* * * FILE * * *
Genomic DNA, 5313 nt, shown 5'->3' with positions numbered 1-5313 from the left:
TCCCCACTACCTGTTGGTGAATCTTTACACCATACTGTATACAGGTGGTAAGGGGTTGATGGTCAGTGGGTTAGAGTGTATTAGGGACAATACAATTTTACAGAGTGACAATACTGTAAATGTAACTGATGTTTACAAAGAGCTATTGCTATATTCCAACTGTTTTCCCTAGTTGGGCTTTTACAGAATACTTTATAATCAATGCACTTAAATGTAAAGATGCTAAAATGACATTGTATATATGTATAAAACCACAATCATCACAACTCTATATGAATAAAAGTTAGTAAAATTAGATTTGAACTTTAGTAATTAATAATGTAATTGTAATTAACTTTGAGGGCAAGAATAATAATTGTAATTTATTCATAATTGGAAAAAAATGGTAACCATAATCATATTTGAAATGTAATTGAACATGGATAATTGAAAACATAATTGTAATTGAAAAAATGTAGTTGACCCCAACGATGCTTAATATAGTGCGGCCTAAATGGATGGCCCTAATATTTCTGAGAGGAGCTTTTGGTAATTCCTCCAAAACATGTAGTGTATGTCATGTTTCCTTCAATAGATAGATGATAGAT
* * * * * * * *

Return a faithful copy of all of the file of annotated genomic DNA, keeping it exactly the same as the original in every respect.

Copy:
Genomic DNA, 5313 nt, shown 5'->3' with positions numbered 1-5313 from the left:
TCCCCACTACCTGTTGGTGAATCTTTACACCATACTGTATACAGGTGGTAAGGGGTTGATGGTCAGTGGGTTAGAGTGTATTAGGGACAATACAATTTTACAGAGTGACAATACTGTAAATGTAACTGATGTTTACAAAGAGCTATTGCTATATTCCAACTGTTTTCCCTAGTTGGGCTTTTACAGAATACTTTATAATCAATGCACTTAAATGTAAAGATGCTAAAATGACATTGTATATATGTATAAAACCACAATCATCACAACTCTATATGAATAAAAGTTAGTAAAATTAGATTTGAACTTTAGTAATTAATAATGTAATTGTAATTAACTTTGAGGGCAAGAATAATAATTGTAATTTATTCATAATTGGAAAAAAATGGTAACCATAATCATATTTGAAATGTAATTGAACATGGATAATTGAAAACATAATTGTAATTGAAAAAATGTAGTTGACCCCAACGATGCTTAATATAGTGCGGCCTAAATGGATGGCCCTAATATTTCTGAGAGGAGCTTTTGGTAATTCCTCCAAAACATGTAGTGTATGTCATGTTTCCTTCAATAGATAGATGATAGAT